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A gene knockout approach in mice to identify glucose sensors controlling glucose homeostasis.
Pflügers Archiv : European journal of physiology
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A key aspect of glucose homeostasis is the constant monitoring of blood glucose concentrations by specific glucose sensing units. These sensors, via stimulation of hormone secretion and activation of the autonomic nervous system (ANS), regulate tissue glucose uptake, utilization or production. The best described glucose detection system is that of the pancreatic beta-cells which controls insulin secretion. Secretion of other hormones, in particular glucagon, and activation of the ANS, are regulated by glucose through sensing mechanisms which are much less well characterized. Here I review some of the studies we have performed over the recent years on a mouse model of impaired glucose sensing generated by inactivation of the gene for the glucose transporter GLUT2. This transporter catalyzes glucose uptake by pancreatic beta-cells, the first step in the signaling cascade leading to glucose-stimulated insulin secretion. Inactivation of its gene leads to a loss of glucose sensing and impaired insulin secretion. Transgenic reexpression of the transporter in GLUT2/beta-cells restores their normal secretory function and rescues the mice from early death. As GLUT2 is also expressed in other tissues, these mice were then studied for the presence of other physiological defects due to absence of this transporter. These studies led to the identification of extra-pancreatic, GLUT2-dependent, glucose sensors controlling glucagon secretion and glucose utilization by peripheral tissues, in part through a control of the autonomic nervous system.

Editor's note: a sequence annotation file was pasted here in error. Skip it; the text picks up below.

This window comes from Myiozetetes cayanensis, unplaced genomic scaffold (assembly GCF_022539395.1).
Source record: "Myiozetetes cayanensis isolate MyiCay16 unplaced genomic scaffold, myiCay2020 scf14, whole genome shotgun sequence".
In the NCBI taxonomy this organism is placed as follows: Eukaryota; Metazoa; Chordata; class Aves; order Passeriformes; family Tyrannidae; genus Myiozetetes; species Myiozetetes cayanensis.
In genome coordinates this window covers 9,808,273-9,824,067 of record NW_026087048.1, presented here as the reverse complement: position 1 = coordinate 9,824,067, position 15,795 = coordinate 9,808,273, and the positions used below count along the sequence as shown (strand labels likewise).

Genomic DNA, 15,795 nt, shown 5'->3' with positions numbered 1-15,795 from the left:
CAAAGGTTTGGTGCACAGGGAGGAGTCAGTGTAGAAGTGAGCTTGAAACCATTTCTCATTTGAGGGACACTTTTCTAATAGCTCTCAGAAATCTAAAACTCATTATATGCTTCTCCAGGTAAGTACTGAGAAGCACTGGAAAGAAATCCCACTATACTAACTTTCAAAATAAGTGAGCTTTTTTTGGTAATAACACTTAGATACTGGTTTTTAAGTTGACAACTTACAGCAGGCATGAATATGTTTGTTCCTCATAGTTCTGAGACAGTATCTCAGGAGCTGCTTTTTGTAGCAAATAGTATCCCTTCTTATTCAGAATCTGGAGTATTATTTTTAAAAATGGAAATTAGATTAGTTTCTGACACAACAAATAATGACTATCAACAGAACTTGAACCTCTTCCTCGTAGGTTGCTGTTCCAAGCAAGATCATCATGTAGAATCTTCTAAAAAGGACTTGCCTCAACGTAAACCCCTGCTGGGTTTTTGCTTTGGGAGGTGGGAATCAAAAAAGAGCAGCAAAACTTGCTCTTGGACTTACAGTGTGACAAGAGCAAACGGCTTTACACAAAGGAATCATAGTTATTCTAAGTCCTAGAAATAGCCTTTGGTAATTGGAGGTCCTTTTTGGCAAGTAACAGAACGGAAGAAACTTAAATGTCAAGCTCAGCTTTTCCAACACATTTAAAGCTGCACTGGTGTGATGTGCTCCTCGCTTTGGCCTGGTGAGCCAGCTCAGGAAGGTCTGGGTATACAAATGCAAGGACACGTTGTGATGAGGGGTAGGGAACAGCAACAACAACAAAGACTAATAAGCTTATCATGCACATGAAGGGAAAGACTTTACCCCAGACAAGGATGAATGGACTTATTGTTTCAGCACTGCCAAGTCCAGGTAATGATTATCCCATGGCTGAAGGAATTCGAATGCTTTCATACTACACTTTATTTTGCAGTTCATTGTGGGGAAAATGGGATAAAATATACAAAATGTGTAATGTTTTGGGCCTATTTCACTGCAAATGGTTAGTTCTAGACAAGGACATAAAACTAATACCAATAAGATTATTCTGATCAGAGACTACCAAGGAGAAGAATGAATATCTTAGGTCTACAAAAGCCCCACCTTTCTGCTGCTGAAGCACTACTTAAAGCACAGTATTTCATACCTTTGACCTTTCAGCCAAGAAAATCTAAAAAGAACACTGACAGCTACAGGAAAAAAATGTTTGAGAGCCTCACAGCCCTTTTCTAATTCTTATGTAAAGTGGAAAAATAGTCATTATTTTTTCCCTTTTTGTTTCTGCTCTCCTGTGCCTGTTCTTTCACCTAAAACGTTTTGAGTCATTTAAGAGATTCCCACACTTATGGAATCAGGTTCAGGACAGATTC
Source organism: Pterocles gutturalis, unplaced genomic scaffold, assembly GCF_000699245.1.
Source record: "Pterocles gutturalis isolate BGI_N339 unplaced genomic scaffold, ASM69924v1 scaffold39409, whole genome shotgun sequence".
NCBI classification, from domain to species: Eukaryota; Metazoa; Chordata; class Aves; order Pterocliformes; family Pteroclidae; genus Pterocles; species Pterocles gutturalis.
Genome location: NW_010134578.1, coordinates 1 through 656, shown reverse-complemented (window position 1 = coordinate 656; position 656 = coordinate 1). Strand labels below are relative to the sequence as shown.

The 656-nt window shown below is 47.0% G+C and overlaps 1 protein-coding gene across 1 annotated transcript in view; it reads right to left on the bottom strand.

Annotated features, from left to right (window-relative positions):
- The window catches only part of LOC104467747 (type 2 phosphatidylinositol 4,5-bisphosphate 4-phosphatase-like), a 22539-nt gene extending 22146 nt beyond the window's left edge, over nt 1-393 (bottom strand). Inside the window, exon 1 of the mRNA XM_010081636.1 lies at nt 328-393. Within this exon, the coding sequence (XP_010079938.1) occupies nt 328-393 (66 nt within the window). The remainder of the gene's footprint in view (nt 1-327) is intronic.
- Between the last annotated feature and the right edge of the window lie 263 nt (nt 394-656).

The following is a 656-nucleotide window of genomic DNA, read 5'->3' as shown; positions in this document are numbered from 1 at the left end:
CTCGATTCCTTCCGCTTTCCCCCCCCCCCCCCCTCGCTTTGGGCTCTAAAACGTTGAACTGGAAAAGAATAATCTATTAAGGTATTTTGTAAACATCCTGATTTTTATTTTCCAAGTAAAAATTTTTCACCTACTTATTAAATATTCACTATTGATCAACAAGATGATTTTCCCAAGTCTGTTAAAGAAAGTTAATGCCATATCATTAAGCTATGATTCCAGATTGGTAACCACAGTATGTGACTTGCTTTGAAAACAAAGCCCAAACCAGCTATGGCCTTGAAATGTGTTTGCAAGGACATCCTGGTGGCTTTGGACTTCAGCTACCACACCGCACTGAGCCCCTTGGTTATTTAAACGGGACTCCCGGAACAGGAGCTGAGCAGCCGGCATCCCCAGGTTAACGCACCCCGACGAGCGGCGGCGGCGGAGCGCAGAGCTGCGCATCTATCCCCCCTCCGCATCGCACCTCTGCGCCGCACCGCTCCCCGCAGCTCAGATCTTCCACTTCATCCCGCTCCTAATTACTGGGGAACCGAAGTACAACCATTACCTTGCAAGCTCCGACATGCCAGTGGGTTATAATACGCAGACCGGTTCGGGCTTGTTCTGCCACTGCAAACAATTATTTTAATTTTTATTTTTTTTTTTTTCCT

Animals, Disease Models, Animal, Glucose, Glucose Transporter Type 2, Humans, Hypoglycemia, Mice, Mice, Knockout, Monosaccharide Transport Proteins
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